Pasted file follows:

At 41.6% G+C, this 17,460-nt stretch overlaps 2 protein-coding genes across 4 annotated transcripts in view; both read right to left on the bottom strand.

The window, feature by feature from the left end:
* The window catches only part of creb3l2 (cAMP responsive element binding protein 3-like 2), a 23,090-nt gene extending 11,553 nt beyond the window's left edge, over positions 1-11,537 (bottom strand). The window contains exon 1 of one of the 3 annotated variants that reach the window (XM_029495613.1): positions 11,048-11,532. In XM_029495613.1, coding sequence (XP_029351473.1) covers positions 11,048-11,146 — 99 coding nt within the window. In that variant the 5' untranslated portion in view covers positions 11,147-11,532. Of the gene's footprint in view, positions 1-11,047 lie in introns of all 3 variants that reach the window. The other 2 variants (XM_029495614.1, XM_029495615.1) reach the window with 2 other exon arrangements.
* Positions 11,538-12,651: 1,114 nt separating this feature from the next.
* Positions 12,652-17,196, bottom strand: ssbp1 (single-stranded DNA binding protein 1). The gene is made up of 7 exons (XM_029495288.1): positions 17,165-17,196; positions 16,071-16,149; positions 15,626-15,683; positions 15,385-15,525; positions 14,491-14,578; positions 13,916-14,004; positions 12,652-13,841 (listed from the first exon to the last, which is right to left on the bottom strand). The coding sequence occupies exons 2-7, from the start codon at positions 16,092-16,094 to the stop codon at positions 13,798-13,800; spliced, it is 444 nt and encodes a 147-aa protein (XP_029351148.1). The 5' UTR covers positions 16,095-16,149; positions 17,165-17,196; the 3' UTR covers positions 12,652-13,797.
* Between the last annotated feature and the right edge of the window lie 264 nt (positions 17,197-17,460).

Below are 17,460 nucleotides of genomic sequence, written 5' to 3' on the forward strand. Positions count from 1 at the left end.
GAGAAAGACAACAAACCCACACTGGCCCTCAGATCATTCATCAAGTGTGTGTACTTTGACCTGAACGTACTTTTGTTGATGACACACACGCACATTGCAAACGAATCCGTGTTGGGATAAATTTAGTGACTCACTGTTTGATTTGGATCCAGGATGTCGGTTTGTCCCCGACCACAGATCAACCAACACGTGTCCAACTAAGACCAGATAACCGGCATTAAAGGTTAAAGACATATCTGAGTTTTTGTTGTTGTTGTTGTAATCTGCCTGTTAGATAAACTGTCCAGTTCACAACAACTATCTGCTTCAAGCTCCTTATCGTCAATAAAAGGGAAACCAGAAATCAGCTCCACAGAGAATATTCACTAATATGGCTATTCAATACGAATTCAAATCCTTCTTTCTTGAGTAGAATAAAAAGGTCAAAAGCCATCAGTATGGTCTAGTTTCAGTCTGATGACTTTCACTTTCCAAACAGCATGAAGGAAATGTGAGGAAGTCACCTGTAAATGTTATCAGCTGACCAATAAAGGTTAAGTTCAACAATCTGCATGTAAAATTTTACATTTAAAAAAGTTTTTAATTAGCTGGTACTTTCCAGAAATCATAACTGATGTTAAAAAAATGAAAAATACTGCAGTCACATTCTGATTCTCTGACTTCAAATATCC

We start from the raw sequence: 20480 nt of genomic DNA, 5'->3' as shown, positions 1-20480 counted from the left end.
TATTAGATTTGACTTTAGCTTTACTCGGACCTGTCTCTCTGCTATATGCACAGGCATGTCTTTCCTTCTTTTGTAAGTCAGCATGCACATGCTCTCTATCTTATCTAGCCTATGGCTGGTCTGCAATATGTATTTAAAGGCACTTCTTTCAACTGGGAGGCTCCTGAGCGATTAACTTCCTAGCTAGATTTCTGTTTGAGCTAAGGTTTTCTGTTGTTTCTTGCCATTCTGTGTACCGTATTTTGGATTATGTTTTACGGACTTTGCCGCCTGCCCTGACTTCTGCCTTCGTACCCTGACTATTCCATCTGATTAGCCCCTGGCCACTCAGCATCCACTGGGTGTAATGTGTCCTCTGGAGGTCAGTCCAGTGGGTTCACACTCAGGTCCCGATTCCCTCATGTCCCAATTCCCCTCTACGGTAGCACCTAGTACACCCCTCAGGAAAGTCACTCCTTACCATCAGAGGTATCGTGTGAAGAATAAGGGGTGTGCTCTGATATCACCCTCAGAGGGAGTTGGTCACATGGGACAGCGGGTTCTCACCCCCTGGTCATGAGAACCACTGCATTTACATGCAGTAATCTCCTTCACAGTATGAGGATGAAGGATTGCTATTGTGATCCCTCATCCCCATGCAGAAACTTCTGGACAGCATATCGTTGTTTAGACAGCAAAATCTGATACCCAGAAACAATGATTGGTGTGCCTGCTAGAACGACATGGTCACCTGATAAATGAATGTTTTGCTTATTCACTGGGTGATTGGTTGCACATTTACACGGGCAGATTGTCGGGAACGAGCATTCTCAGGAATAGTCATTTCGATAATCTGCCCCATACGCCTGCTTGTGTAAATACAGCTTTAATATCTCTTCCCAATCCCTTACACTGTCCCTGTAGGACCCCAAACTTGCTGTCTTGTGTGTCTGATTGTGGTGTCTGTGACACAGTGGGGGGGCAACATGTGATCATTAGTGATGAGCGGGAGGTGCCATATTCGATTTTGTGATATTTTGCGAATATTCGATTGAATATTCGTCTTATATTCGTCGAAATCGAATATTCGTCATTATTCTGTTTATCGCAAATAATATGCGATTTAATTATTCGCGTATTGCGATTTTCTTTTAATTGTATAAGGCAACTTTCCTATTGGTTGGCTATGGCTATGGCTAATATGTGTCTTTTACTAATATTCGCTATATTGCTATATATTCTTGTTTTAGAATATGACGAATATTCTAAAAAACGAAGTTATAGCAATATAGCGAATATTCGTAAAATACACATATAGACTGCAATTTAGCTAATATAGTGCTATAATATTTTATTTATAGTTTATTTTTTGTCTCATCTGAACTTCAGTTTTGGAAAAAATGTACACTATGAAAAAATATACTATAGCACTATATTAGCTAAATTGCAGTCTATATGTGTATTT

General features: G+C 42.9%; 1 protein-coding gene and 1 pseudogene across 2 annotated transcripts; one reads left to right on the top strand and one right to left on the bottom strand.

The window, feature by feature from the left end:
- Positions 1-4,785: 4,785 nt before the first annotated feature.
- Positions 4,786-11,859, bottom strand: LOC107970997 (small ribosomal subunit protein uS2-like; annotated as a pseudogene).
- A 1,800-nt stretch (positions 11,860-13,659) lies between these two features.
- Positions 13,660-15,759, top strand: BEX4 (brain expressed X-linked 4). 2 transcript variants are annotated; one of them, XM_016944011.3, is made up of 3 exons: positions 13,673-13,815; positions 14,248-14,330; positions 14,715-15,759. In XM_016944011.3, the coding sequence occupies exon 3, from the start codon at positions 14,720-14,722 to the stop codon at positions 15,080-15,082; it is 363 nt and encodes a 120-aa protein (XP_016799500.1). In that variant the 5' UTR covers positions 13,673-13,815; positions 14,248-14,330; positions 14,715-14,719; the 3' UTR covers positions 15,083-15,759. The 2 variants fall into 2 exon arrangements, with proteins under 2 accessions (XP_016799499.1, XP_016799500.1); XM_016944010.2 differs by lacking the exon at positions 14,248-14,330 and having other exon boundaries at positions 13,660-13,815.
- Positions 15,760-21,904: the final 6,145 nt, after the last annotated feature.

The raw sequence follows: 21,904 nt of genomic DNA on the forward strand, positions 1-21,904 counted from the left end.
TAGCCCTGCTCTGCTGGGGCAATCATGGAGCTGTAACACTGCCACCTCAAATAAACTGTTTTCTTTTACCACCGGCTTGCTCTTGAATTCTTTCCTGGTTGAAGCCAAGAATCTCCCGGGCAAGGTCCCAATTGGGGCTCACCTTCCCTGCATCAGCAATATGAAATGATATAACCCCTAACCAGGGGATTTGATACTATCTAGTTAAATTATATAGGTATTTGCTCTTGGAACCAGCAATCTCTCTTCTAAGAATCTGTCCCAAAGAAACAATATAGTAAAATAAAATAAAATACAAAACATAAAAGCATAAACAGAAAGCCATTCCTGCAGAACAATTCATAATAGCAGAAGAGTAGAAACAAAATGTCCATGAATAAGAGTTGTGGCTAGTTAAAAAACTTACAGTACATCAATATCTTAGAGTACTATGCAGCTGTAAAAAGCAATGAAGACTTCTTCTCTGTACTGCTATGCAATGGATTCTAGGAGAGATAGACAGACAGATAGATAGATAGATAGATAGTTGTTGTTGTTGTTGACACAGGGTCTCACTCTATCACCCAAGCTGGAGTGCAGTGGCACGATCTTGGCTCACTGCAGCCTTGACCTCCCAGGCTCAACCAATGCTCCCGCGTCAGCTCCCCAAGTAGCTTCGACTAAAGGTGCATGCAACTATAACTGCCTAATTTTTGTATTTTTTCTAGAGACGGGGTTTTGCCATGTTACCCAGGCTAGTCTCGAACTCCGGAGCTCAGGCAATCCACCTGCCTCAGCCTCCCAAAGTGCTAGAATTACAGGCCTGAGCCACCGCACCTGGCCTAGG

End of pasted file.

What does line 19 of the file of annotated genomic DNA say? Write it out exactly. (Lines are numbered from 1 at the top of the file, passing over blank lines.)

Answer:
TAGCCCTGCTCTGCTGGGGCAATCATGGAGCTGTAACACTGCCACCTCAAATAAACTGTTTTCTTTTACCACCGGCTTGCTCTTGAATTCTTTCCTGGTTGAAGCCAAGAATCTCCCGGGCAAGGTCCCAATTGGGGCTCACCTTCCCTGCATCAGCAATATGAAATGATATAACCCCTAACCAGGGGATTTGATACTATCTAGTTAAATTATATAGGTATTTGCTCTTGGAACCAGCAATCTCTCTTCTAAGAATCTGTCCCAAAGAAACAATATAGTAAAATAAAATAAAATACAAAACATAAAAGCATAAACAGAAAGCCATTCCTGCAGAACAATTCATAATAGCAGAAGAGTAGAAACAAAATGTCCATGAATAAGAGTTGTGGCTAGTTAAAAAACTTACAGTACATCAATATCTTAGAGTACTATGCAGCTGTAAAAAGCAATGAAGACTTCTTCTCTGTACTGCTATGCAATGGATTCTAGGAGAGATAGACAGACAGATAGATAGATAGATAGATAGTTGTTGTTGTTGTTGACACAGGGTCTCACTCTATCACCCAAGCTGGAGTGCAGTGGCACGATCTTGGCTCACTGCAGCCTTGACCTCCCAGGCTCAACCAATGCTCCCGCGTCAGCTCCCCAAGTAGCTTCGACTAAAGGTGCATGCAACTATAACTGCCTAATTTTTGTATTTTTTCTAGAGACGGGGTTTTGCCATGTTACCCAGGCTAGTCTCGAACTCCGGAGCTCAGGCAATCCACCTGCCTCAGCCTCCCAAAGTGCTAGAATTACAGGCCTGAGCCACCGCACCTGGCCTAGG